Developing Student Writing best practice
In past years, structured formulaic writing ruled. Starting in primary grades, students were taught a formula for writing.
Now students are asked to learn the writing process of first brainstorming to generate ideas, drafting to get ideas out on paper, have a peer look at the writing for immediate guided feedback, revision (re-seeing), a peer providing feedback on teacher-developed writing expectations, final draft writing, proofreading and editing.
A rubric guides the work, including what’s needed for all students and differentiated for some students.
Mini-lessons are taught for common errors or needs, such as how to develop a thought more, with explication and information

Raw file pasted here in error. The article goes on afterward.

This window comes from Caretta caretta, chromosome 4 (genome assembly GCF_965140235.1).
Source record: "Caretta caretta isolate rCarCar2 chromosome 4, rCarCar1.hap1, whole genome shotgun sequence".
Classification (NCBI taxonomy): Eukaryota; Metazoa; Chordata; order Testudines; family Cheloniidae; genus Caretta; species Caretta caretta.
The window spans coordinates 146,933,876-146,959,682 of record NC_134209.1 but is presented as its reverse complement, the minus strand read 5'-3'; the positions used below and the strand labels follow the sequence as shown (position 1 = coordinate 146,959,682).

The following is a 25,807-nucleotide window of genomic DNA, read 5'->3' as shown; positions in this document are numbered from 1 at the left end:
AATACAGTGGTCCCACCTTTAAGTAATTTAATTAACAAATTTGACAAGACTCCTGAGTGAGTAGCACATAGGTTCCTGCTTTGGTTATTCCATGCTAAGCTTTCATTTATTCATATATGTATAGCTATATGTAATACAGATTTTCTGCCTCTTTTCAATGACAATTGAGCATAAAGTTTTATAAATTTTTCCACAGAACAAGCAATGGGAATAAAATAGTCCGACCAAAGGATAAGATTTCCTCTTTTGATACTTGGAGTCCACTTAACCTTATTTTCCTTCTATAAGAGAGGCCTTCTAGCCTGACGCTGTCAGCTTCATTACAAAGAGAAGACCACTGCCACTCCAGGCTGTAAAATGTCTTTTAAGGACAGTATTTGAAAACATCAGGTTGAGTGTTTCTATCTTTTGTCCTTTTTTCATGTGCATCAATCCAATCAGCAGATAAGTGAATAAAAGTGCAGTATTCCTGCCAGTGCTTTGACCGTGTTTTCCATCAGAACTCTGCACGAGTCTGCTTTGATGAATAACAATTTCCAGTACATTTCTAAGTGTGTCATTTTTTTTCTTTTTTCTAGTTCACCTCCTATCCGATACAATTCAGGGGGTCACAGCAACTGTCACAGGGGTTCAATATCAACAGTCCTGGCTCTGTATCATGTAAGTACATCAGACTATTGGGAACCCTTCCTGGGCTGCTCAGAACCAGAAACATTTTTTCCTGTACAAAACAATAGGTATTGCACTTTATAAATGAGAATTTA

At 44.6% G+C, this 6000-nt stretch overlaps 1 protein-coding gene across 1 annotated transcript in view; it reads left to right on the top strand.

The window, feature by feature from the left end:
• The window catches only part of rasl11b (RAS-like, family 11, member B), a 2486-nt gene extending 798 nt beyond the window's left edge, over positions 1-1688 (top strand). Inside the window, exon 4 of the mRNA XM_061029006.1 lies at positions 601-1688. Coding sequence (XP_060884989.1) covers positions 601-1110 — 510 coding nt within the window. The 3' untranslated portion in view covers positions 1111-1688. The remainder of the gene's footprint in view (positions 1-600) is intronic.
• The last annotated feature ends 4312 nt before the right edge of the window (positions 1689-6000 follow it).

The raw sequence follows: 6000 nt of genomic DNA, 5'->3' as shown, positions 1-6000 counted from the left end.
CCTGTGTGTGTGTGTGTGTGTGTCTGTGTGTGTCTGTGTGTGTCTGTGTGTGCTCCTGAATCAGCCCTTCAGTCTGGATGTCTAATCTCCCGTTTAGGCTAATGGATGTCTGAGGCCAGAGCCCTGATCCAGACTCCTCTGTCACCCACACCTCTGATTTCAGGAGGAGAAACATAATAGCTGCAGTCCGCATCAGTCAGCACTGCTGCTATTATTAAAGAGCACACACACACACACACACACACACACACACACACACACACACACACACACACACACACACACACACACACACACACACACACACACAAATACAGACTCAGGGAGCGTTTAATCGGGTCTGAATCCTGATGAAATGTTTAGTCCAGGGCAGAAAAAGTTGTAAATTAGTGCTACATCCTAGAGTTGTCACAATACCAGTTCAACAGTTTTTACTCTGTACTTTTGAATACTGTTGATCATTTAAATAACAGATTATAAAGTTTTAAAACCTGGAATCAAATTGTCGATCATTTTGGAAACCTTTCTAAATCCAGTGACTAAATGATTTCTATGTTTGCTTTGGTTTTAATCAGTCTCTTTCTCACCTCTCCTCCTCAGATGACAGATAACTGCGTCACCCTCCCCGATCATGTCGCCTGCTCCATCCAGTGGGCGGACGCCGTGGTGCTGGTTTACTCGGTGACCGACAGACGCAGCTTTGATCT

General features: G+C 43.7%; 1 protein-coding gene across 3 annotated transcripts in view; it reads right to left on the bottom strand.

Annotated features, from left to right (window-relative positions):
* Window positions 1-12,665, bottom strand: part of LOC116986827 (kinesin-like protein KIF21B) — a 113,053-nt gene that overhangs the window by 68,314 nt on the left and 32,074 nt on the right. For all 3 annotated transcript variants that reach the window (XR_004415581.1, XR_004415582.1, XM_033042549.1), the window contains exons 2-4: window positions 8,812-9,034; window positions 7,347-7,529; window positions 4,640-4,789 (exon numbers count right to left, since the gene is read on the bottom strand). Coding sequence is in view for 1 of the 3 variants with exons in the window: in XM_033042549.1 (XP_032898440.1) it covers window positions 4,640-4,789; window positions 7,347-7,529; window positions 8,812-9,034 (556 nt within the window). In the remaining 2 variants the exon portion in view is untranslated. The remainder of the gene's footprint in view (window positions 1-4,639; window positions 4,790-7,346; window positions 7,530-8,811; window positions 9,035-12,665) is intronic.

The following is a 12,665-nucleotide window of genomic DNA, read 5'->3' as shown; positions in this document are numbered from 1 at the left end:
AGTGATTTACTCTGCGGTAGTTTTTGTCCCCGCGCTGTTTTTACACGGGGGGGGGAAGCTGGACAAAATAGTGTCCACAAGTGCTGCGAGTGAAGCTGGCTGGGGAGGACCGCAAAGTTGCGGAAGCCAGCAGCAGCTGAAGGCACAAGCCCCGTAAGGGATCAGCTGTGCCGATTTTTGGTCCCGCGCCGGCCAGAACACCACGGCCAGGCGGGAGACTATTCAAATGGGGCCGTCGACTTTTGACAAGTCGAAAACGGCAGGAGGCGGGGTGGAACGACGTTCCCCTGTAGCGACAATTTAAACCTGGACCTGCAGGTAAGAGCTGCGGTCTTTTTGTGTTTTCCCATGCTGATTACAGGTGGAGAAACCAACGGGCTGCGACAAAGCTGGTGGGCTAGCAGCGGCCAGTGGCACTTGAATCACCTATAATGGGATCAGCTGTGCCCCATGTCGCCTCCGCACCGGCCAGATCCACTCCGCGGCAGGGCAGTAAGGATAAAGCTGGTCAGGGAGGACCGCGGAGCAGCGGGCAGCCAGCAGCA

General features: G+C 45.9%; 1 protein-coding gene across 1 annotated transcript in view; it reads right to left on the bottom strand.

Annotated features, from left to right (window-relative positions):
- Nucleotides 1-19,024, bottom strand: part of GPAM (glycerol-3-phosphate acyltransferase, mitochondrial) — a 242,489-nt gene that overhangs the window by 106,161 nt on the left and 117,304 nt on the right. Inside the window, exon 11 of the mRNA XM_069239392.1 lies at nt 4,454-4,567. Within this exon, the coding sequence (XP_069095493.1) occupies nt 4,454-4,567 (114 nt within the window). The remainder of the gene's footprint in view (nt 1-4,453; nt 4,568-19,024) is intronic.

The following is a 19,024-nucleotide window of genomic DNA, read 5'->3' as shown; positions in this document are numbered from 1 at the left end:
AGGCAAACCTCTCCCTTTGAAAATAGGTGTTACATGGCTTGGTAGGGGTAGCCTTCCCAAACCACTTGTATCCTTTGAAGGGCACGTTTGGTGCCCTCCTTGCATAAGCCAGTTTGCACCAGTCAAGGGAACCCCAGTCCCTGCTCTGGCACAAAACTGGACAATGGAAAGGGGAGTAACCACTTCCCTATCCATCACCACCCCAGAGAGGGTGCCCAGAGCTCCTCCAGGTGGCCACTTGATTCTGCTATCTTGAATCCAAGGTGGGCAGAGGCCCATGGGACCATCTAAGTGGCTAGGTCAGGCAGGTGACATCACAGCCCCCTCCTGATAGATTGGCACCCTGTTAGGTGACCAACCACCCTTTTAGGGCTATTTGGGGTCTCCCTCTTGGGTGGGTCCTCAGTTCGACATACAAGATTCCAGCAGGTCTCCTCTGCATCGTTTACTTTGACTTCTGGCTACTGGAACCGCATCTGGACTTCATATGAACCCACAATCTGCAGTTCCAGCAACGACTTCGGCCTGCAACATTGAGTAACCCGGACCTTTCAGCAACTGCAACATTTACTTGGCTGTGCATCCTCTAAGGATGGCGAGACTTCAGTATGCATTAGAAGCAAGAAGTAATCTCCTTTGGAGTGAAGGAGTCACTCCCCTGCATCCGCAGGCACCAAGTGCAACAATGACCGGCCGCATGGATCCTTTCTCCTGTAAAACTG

Teacher-developed or class-developed peer edit guides are used.
Develop peer editing using “baby steps” with short time period, small focused peer editing. The teacher reviews at the final draft.
Graphic organizers are especially helpful for more struggling writers, but can squelch many writers, since writing is thinking, and ideas are generated through the process of writing.
Via peer editing, we have multiple wins:
- The writer knows a peer will be reading this writing
- Immediate feedback
- The peer editor learns what’s needed for good writing for metacognition, learning about learning
- The teacher isn’t burdened with seeing forever the same old apostrophe errors, sentencing errors, incoherent writing, lack of organization
- The teacher isn’t taking home a pile of papers to write all over but not necessarily having the student read the connections
- The student learns to write through the stages and feedback process
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